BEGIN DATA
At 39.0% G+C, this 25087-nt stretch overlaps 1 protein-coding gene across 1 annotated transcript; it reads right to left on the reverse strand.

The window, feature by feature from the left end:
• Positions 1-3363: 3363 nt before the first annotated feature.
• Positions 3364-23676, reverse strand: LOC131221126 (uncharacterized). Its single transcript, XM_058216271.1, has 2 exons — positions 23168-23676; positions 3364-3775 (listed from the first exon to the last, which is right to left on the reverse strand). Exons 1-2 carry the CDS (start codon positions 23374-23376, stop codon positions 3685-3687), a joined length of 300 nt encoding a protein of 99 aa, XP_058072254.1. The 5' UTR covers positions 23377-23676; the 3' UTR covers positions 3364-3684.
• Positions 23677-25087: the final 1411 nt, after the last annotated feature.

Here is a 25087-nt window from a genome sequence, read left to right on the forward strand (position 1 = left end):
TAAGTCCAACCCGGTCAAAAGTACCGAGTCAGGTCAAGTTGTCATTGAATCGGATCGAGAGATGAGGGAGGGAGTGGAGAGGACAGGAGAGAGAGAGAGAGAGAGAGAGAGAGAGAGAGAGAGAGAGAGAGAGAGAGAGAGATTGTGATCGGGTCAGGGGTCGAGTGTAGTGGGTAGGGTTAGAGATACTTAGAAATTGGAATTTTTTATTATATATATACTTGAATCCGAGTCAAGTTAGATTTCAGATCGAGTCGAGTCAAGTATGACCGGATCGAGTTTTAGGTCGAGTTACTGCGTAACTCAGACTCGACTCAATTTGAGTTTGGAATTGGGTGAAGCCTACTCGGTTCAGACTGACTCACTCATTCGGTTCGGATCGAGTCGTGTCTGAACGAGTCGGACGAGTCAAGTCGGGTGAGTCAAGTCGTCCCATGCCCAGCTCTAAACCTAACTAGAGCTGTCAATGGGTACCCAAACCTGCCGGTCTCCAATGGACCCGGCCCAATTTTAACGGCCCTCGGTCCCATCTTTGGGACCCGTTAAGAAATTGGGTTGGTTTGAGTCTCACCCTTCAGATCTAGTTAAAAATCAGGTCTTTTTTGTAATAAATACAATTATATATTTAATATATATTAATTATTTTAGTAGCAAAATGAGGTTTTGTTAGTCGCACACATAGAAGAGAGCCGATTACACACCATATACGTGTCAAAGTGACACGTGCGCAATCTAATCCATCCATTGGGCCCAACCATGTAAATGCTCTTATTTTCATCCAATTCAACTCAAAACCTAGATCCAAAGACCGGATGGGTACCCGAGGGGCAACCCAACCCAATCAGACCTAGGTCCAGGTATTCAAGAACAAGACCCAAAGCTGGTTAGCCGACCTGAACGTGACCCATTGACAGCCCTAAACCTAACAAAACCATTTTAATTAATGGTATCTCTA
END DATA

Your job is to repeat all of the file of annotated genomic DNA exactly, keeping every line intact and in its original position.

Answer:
At 39.0% G+C, this 25087-nt stretch overlaps 1 protein-coding gene across 1 annotated transcript; it reads right to left on the reverse strand.

The window, feature by feature from the left end:
• Positions 1-3363: 3363 nt before the first annotated feature.
• Positions 3364-23676, reverse strand: LOC131221126 (uncharacterized). Its single transcript, XM_058216271.1, has 2 exons — positions 23168-23676; positions 3364-3775 (listed from the first exon to the last, which is right to left on the reverse strand). Exons 1-2 carry the CDS (start codon positions 23374-23376, stop codon positions 3685-3687), a joined length of 300 nt encoding a protein of 99 aa, XP_058072254.1. The 5' UTR covers positions 23377-23676; the 3' UTR covers positions 3364-3684.
• Positions 23677-25087: the final 1411 nt, after the last annotated feature.

Here is a 25087-nt window from a genome sequence, read left to right on the forward strand (position 1 = left end):
TAAGTCCAACCCGGTCAAAAGTACCGAGTCAGGTCAAGTTGTCATTGAATCGGATCGAGAGATGAGGGAGGGAGTGGAGAGGACAGGAGAGAGAGAGAGAGAGAGAGAGAGAGAGAGAGAGAGAGAGAGAGAGAGAGAGAGATTGTGATCGGGTCAGGGGTCGAGTGTAGTGGGTAGGGTTAGAGATACTTAGAAATTGGAATTTTTTATTATATATATACTTGAATCCGAGTCAAGTTAGATTTCAGATCGAGTCGAGTCAAGTATGACCGGATCGAGTTTTAGGTCGAGTTACTGCGTAACTCAGACTCGACTCAATTTGAGTTTGGAATTGGGTGAAGCCTACTCGGTTCAGACTGACTCACTCATTCGGTTCGGATCGAGTCGTGTCTGAACGAGTCGGACGAGTCAAGTCGGGTGAGTCAAGTCGTCCCATGCCCAGCTCTAAACCTAACTAGAGCTGTCAATGGGTACCCAAACCTGCCGGTCTCCAATGGACCCGGCCCAATTTTAACGGCCCTCGGTCCCATCTTTGGGACCCGTTAAGAAATTGGGTTGGTTTGAGTCTCACCCTTCAGATCTAGTTAAAAATCAGGTCTTTTTTGTAATAAATACAATTATATATTTAATATATATTAATTATTTTAGTAGCAAAATGAGGTTTTGTTAGTCGCACACATAGAAGAGAGCCGATTACACACCATATACGTGTCAAAGTGACACGTGCGCAATCTAATCCATCCATTGGGCCCAACCATGTAAATGCTCTTATTTTCATCCAATTCAACTCAAAACCTAGATCCAAAGACCGGATGGGTACCCGAGGGGCAACCCAACCCAATCAGACCTAGGTCCAGGTATTCAAGAACAAGACCCAAAGCTGGTTAGCCGACCTGAACGTGACCCATTGACAGCCCTAAACCTAACAAAACCATTTTAATTAATGGTATCTCTA